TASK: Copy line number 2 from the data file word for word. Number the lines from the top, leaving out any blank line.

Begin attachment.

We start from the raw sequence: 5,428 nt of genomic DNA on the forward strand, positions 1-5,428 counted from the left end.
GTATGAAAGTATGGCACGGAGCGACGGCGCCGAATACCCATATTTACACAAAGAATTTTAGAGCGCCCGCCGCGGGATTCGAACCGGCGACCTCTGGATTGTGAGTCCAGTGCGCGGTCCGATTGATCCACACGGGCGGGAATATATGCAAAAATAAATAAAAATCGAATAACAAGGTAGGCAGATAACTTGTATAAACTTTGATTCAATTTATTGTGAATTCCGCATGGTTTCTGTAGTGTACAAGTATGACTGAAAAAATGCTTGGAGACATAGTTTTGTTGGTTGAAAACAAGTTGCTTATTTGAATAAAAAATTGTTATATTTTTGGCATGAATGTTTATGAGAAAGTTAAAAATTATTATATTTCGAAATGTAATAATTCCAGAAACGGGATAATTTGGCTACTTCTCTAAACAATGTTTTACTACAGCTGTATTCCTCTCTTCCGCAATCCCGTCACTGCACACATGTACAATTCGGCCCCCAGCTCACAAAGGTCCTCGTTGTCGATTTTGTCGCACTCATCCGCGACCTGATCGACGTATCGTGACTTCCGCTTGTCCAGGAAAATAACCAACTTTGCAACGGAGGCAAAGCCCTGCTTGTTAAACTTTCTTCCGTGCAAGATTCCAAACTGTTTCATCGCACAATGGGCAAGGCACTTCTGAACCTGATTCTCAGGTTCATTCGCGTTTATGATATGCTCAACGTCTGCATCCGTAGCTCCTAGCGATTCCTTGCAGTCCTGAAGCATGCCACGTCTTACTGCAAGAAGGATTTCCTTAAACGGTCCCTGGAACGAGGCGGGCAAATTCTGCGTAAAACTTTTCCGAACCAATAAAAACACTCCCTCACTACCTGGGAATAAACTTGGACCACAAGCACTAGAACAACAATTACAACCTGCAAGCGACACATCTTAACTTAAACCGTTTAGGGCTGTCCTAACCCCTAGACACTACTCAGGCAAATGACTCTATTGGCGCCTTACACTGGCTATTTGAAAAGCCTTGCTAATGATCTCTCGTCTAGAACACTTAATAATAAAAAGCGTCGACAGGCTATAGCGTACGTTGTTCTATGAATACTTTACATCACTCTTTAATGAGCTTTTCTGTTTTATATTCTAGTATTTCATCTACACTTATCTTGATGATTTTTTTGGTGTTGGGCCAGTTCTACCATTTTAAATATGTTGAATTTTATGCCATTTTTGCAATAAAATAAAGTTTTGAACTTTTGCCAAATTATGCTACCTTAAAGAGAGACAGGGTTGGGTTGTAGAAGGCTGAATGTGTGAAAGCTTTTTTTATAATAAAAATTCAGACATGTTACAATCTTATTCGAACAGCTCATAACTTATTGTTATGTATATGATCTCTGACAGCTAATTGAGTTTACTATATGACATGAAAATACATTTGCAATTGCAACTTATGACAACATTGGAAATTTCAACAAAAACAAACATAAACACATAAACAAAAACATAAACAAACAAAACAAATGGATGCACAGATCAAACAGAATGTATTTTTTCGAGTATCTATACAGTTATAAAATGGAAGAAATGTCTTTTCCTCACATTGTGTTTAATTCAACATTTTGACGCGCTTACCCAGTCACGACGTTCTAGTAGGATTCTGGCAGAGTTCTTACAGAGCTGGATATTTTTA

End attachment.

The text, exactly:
GTATGAAAGTATGGCACGGAGCGACGGCGCCGAATACCCATATTTACACAAAGAATTTTAGAGCGCCCGCCGCGGGATTCGAACCGGCGACCTCTGGATTGTGAGTCCAGTGCGCGGTCCGATTGATCCACACGGGCGGGAATATATGCAAAAATAAATAAAAATCGAATAACAAGGTAGGCAGATAACTTGTATAAACTTTGATTCAATTTATTGTGAATTCCGCATGGTTTCTGTAGTGTACAAGTATGACTGAAAAAATGCTTGGAGACATAGTTTTGTTGGTTGAAAACAAGTTGCTTATTTGAATAAAAAATTGTTATATTTTTGGCATGAATGTTTATGAGAAAGTTAAAAATTATTATATTTCGAAATGTAATAATTCCAGAAACGGGATAATTTGGCTACTTCTCTAAACAATGTTTTACTACAGCTGTATTCCTCTCTTCCGCAATCCCGTCACTGCACACATGTACAATTCGGCCCCCAGCTCACAAAGGTCCTCGTTGTCGATTTTGTCGCACTCATCCGCGACCTGATCGACGTATCGTGACTTCCGCTTGTCCAGGAAAATAACCAACTTTGCAACGGAGGCAAAGCCCTGCTTGTTAAACTTTCTTCCGTGCAAGATTCCAAACTGTTTCATCGCACAATGGGCAAGGCACTTCTGAACCTGATTCTCAGGTTCATTCGCGTTTATGATATGCTCAACGTCTGCATCCGTAGCTCCTAGCGATTCCTTGCAGTCCTGAAGCATGCCACGTCTTACTGCAAGAAGGATTTCCTTAAACGGTCCCTGGAACGAGGCGGGCAAATTCTGCGTAAAACTTTTCCGAACCAATAAAAACACTCCCTCACTACCTGGGAATAAACTTGGACCACAAGCACTAGAACAACAATTACAACCTGCAAGCGACACATCTTAACTTAAACCGTTTAGGGCTGTCCTAACCCCTAGACACTACTCAGGCAAATGACTCTATTGGCGCCTTACACTGGCTATTTGAAAAGCCTTGCTAATGATCTCTCGTCTAGAACACTTAATAATAAAAAGCGTCGACAGGCTATAGCGTACGTTGTTCTATGAATACTTTACATCACTCTTTAATGAGCTTTTCTGTTTTATATTCTAGTATTTCATCTACACTTATCTTGATGATTTTTTTGGTGTTGGGCCAGTTCTACCATTTTAAATATGTTGAATTTTATGCCATTTTTGCAATAAAATAAAGTTTTGAACTTTTGCCAAATTATGCTACCTTAAAGAGAGACAGGGTTGGGTTGTAGAAGGCTGAATGTGTGAAAGCTTTTTTTATAATAAAAATTCAGACATGTTACAATCTTATTCGAACAGCTCATAACTTATTGTTATGTATATGATCTCTGACAGCTAATTGAGTTTACTATATGACATGAAAATACATTTGCAATTGCAACTTATGACAACATTGGAAATTTCAACAAAAACAAACATAAACACATAAACAAAAACATAAACAAACAAAACAAATGGATGCACAGATCAAACAGAATGTATTTTTTCGAGTATCTATACAGTTATAAAATGGAAGAAATGTCTTTTCCTCACATTGTGTTTAATTCAACATTTTGACGCGCTTACCCAGTCACGACGTTCTAGTAGGATTCTGGCAGAGTTCTTACAGAGCTGGATATTTTTA